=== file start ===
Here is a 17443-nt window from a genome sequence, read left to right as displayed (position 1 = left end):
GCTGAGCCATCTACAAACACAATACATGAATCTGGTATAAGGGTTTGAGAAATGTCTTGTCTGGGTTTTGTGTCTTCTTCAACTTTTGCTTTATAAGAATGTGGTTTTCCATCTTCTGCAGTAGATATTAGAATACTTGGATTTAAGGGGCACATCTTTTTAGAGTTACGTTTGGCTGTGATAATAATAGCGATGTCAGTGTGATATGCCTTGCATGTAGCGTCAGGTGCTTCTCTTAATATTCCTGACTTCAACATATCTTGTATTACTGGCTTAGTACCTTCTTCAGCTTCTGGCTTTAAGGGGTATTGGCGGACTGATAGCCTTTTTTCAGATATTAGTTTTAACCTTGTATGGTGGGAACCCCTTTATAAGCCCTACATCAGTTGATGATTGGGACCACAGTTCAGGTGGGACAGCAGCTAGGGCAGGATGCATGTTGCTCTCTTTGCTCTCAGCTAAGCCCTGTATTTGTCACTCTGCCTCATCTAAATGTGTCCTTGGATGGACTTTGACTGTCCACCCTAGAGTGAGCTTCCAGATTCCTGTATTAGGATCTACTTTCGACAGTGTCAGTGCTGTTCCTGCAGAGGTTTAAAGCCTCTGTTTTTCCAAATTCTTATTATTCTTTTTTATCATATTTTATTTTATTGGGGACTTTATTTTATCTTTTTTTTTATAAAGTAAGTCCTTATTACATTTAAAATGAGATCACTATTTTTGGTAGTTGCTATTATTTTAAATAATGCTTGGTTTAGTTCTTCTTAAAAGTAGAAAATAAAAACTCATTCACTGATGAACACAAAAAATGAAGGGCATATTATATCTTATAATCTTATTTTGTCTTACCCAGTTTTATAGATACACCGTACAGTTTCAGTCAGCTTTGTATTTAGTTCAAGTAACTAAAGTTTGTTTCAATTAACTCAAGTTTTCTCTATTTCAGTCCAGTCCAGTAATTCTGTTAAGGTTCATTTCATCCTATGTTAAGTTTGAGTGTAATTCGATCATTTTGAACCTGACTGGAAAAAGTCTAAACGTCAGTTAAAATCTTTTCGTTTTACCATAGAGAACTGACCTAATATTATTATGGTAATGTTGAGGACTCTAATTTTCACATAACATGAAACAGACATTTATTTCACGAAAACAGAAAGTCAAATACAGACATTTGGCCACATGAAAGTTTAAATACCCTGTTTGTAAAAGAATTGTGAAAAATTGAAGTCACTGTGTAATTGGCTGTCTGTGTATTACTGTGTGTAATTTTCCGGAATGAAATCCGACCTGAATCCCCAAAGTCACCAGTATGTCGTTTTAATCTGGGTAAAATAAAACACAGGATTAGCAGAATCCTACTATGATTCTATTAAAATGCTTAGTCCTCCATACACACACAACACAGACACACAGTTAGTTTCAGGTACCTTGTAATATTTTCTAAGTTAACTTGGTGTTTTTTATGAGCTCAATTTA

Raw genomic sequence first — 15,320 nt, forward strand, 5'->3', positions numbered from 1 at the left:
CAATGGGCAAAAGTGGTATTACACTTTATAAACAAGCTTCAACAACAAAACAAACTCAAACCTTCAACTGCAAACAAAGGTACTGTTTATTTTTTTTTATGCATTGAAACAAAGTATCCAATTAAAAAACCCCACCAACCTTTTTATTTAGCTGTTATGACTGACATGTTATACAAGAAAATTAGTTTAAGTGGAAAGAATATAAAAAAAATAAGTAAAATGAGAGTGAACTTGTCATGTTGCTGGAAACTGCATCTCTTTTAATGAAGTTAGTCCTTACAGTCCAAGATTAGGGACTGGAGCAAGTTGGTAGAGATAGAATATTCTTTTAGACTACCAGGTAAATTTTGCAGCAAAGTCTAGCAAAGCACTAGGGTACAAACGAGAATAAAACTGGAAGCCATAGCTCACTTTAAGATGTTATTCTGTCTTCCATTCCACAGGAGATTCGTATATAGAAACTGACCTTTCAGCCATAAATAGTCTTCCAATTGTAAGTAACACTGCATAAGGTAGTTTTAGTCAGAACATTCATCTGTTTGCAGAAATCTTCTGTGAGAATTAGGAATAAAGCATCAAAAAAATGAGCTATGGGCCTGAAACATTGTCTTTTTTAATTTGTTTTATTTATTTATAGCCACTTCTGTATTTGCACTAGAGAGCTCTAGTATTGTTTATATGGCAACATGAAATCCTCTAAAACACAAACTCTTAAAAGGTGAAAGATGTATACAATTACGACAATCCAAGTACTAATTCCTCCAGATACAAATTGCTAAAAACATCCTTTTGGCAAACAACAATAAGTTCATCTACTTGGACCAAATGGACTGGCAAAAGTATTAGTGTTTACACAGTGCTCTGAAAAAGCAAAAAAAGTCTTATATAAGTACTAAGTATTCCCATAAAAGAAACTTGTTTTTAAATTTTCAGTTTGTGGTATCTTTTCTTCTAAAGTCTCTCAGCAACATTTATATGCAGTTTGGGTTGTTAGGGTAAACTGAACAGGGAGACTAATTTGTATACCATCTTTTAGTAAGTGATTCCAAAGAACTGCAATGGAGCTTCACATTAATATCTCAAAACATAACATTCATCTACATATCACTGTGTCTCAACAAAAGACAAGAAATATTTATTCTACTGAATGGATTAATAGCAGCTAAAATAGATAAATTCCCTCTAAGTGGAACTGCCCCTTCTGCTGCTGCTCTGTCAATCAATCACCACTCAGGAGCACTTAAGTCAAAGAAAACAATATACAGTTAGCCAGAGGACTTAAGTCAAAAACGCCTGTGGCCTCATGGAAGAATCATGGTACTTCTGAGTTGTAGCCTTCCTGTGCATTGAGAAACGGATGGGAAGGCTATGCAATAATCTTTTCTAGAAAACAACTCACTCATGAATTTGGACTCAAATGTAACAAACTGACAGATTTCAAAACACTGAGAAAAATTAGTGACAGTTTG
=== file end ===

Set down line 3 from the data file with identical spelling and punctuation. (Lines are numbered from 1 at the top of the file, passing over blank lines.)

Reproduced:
Raw genomic sequence first — 15,320 nt, forward strand, 5'->3', positions numbered from 1 at the left: